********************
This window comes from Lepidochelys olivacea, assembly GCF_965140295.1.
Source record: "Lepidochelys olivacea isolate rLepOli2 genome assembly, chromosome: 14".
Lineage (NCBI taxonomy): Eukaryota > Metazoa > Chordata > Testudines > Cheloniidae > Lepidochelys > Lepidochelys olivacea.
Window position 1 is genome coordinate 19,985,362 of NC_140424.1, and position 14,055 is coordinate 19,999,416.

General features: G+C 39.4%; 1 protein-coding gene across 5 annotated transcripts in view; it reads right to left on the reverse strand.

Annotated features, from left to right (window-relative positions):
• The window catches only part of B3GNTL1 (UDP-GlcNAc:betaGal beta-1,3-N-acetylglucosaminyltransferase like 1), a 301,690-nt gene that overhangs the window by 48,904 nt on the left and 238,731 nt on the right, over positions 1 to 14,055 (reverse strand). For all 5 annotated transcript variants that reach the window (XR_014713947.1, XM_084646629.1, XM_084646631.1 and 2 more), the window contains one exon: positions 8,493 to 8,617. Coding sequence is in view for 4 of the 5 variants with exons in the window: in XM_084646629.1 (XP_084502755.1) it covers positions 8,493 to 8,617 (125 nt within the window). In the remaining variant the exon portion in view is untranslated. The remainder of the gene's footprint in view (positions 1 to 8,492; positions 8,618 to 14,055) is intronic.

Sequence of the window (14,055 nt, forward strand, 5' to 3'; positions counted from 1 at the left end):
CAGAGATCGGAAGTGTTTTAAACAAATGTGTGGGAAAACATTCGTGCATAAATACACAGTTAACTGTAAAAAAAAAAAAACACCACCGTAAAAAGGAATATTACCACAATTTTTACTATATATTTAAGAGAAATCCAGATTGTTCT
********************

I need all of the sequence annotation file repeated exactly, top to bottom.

This window comes from Lepidochelys olivacea, assembly GCF_965140295.1.
Source record: "Lepidochelys olivacea isolate rLepOli2 genome assembly, chromosome: 14".
Lineage (NCBI taxonomy): Eukaryota > Metazoa > Chordata > Testudines > Cheloniidae > Lepidochelys > Lepidochelys olivacea.
Window position 1 is genome coordinate 19,985,362 of NC_140424.1, and position 14,055 is coordinate 19,999,416.

General features: G+C 39.4%; 1 protein-coding gene across 5 annotated transcripts in view; it reads right to left on the reverse strand.

Annotated features, from left to right (window-relative positions):
• The window catches only part of B3GNTL1 (UDP-GlcNAc:betaGal beta-1,3-N-acetylglucosaminyltransferase like 1), a 301,690-nt gene that overhangs the window by 48,904 nt on the left and 238,731 nt on the right, over positions 1 to 14,055 (reverse strand). For all 5 annotated transcript variants that reach the window (XR_014713947.1, XM_084646629.1, XM_084646631.1 and 2 more), the window contains one exon: positions 8,493 to 8,617. Coding sequence is in view for 4 of the 5 variants with exons in the window: in XM_084646629.1 (XP_084502755.1) it covers positions 8,493 to 8,617 (125 nt within the window). In the remaining variant the exon portion in view is untranslated. The remainder of the gene's footprint in view (positions 1 to 8,492; positions 8,618 to 14,055) is intronic.

Sequence of the window (14,055 nt, forward strand, 5' to 3'; positions counted from 1 at the left end):
CAGAGATCGGAAGTGTTTTAAACAAATGTGTGGGAAAACATTCGTGCATAAATACACAGTTAACTGTAAAAAAAAAAAAACACCACCGTAAAAAGGAATATTACCACAATTTTTACTATATATTTAAGAGAAATCCAGATTGTTCT